Considered by American historians as one of the final great legislative achievements of the Civil Rights Movement, the Fair Housing Act of 1968 was signed into law by President Lyndon Baines Johnson on April 11 (1968), seven days after the assassination of Dr. Martin Luther King, Jr.
The goal of this groundbreaking legislation was to end residential segregation in North America.
Some 53 years after the passing of the Fair Housing Act, the Free National Movement (FNM) government of former Prime Minister Dr. Hubert Minnis revealed to the Bahamian people his government’s plan to develop a middle-class residential community in New Providence called Prospect Ridge.
The development would feature 300 95×100 lots that would be valued at $150,000 once the infrastructure was built via tax dollars.
With multi-family lots costing $50,000 and single family lots $40,000, coupled with a two-year real property tax exemption and a waiver on customs duties on building materials, no one should be shocked that 1,500 applicants have signed up for the government funded initiative.
Home ownership in New Providence, with its limited land, is a massive accomplishment for young and old Bahamians.
In this regard, Minnis meant well in wanting to rebuild the middle-class. However, where he went wrong was unwittingly putting in place discriminatory requirements that would allow only a certain privileged demographic to take full advantage of a development that would be funded by all Bahamian taxpayers, while prohibiting others.
By limiting the purchase of lots to first-time homeowners between the ages of 18 and 45, the Prospect Ridge project would amount to nothing more than a residential segregation experiment.
Moreover, I read in one of the dailies that connected to this project is the so-called Committee for the Development of Communities for Young Professionals.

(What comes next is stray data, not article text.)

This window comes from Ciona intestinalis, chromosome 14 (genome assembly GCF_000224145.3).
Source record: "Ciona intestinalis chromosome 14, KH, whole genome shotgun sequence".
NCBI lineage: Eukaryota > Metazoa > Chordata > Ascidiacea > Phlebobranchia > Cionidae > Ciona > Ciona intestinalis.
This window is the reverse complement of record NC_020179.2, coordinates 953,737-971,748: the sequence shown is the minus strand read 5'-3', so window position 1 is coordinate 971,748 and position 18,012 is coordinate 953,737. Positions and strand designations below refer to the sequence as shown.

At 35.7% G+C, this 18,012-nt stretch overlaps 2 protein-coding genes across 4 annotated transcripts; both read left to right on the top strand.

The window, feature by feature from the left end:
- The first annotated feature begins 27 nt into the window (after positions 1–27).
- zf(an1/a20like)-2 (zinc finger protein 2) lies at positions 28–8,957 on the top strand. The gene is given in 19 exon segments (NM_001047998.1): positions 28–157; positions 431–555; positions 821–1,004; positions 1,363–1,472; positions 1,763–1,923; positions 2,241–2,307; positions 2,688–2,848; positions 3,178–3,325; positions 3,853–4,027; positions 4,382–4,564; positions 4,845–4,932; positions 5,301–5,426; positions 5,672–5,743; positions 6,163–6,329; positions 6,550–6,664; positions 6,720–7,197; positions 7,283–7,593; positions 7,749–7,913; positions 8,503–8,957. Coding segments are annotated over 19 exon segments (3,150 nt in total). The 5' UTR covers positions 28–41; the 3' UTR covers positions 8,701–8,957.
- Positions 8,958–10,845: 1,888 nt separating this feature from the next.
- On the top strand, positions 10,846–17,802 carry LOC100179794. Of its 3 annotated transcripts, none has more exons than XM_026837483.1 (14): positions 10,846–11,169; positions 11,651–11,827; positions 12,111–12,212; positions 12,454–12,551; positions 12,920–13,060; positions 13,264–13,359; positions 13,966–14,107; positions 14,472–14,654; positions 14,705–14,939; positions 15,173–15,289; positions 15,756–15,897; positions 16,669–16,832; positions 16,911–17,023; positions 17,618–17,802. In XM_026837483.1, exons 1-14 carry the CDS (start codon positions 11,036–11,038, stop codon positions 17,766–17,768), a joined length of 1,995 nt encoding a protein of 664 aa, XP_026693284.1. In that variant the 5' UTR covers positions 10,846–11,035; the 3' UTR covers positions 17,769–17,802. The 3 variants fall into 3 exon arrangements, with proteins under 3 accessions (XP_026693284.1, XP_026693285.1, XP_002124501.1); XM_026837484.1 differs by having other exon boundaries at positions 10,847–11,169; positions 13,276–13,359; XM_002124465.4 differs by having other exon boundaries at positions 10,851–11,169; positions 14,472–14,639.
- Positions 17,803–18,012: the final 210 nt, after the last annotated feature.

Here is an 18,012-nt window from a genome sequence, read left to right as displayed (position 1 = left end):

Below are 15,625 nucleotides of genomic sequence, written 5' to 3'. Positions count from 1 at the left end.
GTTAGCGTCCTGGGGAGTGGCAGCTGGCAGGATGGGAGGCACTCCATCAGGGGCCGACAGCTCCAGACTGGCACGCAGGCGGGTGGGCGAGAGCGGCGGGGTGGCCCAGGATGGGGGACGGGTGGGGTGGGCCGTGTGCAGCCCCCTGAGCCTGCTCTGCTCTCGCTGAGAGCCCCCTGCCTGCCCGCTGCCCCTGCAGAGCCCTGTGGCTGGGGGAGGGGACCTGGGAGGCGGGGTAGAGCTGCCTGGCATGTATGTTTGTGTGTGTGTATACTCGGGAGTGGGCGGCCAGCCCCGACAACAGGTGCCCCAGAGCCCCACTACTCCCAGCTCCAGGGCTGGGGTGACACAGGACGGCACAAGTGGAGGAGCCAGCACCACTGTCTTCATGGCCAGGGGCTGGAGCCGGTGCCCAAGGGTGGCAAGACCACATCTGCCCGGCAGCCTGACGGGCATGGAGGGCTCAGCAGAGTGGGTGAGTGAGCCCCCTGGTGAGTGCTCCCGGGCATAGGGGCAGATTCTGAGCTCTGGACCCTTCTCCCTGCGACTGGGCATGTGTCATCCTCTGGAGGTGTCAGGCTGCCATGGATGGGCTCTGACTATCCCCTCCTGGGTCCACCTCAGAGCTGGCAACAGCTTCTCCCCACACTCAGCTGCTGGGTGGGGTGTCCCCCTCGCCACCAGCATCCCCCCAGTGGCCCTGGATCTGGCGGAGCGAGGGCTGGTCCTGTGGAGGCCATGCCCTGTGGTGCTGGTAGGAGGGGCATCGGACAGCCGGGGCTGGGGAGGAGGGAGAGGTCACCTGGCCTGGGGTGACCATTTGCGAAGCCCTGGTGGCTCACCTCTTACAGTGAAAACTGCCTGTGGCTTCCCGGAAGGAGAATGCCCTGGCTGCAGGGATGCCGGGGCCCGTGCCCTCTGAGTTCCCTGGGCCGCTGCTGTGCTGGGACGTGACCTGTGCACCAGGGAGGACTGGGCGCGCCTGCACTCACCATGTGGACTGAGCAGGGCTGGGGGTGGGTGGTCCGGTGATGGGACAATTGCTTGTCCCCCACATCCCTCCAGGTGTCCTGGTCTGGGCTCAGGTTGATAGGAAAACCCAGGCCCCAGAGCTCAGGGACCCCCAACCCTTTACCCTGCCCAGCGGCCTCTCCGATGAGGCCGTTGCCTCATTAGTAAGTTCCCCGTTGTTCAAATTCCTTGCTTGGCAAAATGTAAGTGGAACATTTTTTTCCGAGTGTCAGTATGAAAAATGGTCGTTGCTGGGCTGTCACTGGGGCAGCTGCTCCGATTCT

The existence of this committee implies that only professionals can apply for a Prospect Ridge lot. So if you’re an auto technician, welder, farmer, taxi cab driver, plumber, sanitation worker, cashier, electrician, beautician or fisherman, you need not apply.
Prospect Ridge isn’t for blue-collar workers or even professionals over the required age, whose tax dollars will be used to absorb the loss of much needed revenue to the national coffers in order to dole out jaw-dropping concessions to a certain privileged class of Bahamians.
This is called class discrimination or classism, which goes against the fundamental tenets of our constitution.
With the ongoing back and forth between the FNM and the Progressive Liberal Party administration regarding allegations that the former left no master development plan in place for the project, the Davis administration would be wise in following the example of Lyndon Baines Johnson in removing the discriminatory elements from this initiative.
All Bahamians should be allowed to purchase land in Prospect Ridge, not just a privileged few.
— Kevin Evans